“The year before (in 2008), we were playing Buena Vista (in the Sectional Semifinal), and the guy took the shot to win at the buzzer, and it bounced up and down on the rim and rolled off. If it went in, we’re out. If it didn’t, then we moved on. I can list other games like that all along. I won’t say it’s luck, but I will say that you need to recognize that sometimes things happen and you just have to be in the right position at the right time in order to take advantage of it.”
It’s hard for Edwards to say if he has a favorite between the 2008 and 2009 titles. Both are special for different reasons: 2008 was the first-ever national championship won by a men’s team at WashU, and obviously the first climb to the top of the mountain has inherent meaning. But in 2009, his team did it with a target on its back, carrying the moniker of national championships all season yet not succumbing to that pressure.
“I enjoyed the first one just as much as I enjoyed the second one, and I enjoyed the second one just as much as I enjoyed the first one,” he said. “If that sounds like a confusing answer, maybe that’s why.”
It’s easy now, a roughly a decade on from the two championships and three Final Fours, and celebrate what Edwards and the Bears were able to accomplishing when he was at the helm. But for most of the time he was head coach, there were no national championship or Final Four banners hanging from the rafters. There were plenty of wins, conference titles and postseason appearances, but every season ended in disappointment.
Some people refer to those types of situations as having a monkey on one’s back. People often comment on current coaches or players lacking titles, certain awards or anything else as needing to get that monkey off their back. That wasn’t the case for Edwards.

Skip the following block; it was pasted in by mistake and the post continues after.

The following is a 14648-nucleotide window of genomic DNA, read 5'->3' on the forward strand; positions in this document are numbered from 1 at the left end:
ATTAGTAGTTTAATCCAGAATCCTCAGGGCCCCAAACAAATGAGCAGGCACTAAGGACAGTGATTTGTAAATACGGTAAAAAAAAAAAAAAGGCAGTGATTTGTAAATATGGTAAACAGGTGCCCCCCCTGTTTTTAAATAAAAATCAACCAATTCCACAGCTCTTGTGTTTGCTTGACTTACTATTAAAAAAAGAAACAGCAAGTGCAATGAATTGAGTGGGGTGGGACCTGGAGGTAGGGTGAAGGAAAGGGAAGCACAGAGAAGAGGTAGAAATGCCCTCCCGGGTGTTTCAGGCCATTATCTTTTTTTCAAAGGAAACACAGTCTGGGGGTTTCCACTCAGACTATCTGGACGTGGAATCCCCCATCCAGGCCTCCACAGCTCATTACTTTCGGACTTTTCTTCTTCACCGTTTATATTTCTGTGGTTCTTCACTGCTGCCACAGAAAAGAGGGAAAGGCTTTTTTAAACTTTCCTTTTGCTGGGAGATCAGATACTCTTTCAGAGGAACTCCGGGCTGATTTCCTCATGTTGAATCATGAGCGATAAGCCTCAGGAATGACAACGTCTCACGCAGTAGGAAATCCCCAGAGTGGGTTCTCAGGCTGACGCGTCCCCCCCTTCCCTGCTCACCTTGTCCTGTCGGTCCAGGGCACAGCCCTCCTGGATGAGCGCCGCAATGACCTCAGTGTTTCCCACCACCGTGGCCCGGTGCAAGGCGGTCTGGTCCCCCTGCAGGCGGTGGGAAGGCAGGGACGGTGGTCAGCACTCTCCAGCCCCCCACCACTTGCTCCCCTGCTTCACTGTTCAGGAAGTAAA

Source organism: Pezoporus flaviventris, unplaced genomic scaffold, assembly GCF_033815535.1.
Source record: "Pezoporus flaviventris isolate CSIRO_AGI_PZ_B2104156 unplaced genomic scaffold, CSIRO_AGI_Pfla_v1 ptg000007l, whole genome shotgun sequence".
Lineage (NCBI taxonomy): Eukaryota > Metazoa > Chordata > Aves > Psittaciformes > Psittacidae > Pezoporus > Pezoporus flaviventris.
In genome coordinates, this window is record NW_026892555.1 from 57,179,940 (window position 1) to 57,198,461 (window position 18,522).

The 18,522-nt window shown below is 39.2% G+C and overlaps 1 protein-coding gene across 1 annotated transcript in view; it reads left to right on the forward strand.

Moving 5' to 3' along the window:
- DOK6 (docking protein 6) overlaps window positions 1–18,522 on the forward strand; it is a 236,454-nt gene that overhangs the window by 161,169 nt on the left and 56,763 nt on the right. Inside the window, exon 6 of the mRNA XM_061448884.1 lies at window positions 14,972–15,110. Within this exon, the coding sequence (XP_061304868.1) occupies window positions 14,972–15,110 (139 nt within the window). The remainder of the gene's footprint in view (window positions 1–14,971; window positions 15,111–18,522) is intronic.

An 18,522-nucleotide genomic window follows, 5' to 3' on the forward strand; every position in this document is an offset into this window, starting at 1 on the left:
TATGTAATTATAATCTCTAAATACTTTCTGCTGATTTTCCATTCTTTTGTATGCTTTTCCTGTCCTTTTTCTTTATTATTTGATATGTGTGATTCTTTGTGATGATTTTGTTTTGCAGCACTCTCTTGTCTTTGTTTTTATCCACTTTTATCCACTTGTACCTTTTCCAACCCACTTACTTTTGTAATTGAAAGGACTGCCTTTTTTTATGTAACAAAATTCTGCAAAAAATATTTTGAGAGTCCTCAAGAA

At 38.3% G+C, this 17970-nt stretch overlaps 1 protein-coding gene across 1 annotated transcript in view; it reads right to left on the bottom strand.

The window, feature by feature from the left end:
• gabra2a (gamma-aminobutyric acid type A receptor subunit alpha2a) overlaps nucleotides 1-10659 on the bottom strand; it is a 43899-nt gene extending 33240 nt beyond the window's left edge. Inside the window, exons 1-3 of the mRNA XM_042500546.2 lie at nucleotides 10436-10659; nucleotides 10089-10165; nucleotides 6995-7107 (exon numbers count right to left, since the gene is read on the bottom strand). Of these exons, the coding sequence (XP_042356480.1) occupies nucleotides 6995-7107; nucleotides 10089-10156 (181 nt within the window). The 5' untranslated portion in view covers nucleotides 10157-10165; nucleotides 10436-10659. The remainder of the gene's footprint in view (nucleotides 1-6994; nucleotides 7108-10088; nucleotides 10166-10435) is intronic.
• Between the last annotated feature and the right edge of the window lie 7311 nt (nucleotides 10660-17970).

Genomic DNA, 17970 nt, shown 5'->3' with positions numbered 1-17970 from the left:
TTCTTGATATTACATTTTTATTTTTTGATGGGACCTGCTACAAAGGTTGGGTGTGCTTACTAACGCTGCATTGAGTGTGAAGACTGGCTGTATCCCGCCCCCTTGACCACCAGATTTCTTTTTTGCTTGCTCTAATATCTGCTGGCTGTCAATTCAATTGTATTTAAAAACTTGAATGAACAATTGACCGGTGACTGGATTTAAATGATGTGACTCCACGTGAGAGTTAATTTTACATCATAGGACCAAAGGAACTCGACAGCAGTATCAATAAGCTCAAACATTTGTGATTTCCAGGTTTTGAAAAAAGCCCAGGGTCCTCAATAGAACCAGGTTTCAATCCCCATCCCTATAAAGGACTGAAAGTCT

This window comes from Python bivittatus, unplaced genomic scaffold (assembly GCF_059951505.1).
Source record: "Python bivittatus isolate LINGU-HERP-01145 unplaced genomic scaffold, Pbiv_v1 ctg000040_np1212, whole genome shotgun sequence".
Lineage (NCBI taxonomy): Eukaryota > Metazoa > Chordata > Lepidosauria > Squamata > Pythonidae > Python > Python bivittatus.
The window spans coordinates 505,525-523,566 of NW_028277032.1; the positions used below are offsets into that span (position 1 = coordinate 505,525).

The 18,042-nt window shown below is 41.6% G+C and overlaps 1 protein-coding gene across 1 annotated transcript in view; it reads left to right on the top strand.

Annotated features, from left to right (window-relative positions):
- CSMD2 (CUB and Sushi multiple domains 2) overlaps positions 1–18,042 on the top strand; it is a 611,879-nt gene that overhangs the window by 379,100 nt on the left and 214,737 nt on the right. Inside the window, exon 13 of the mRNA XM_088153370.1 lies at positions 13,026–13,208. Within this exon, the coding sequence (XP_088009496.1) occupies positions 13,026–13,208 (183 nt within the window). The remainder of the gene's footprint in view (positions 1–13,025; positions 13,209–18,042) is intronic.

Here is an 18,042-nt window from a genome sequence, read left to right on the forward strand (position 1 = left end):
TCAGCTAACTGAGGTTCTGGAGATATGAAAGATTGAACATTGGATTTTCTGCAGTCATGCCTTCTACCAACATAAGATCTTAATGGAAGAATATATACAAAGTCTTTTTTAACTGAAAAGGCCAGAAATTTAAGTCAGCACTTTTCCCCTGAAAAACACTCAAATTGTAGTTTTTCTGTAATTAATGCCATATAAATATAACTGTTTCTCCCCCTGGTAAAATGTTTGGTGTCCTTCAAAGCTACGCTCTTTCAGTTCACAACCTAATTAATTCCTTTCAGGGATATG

“If you consider it to be a monkey on your back, you’re never going to be successful, because you’re playing to win a national championship, and that’s the only reason you’re playing it,” he explained. “Then it becomes an obsession and not a passion, and when something becomes an obsession, the boundaries of behavior, what you’ll do to get there, etcetera, change. Taking things into perspective is very important. I can give a kid a hug after a loss as much as I can after a win. It’s needed for a different reason, that’s all.”
Edwards chose to describe his program before the national championships in a different way.
“I preached to all the teams that didn’t win a national championship that someday, somebody will win it, and you will be a part of that,” the coach said. “When we won that in 2008 and 2009, it represented the efforts of everybody all the way back to 1982, and they sincerely believed that. So when you say is there a monkey on your back, I think it’s a program unresolved until that was won. And then once they won it, it was like, ‘Yeah, Coach said all along we could win a national championship, and we finally did it.’”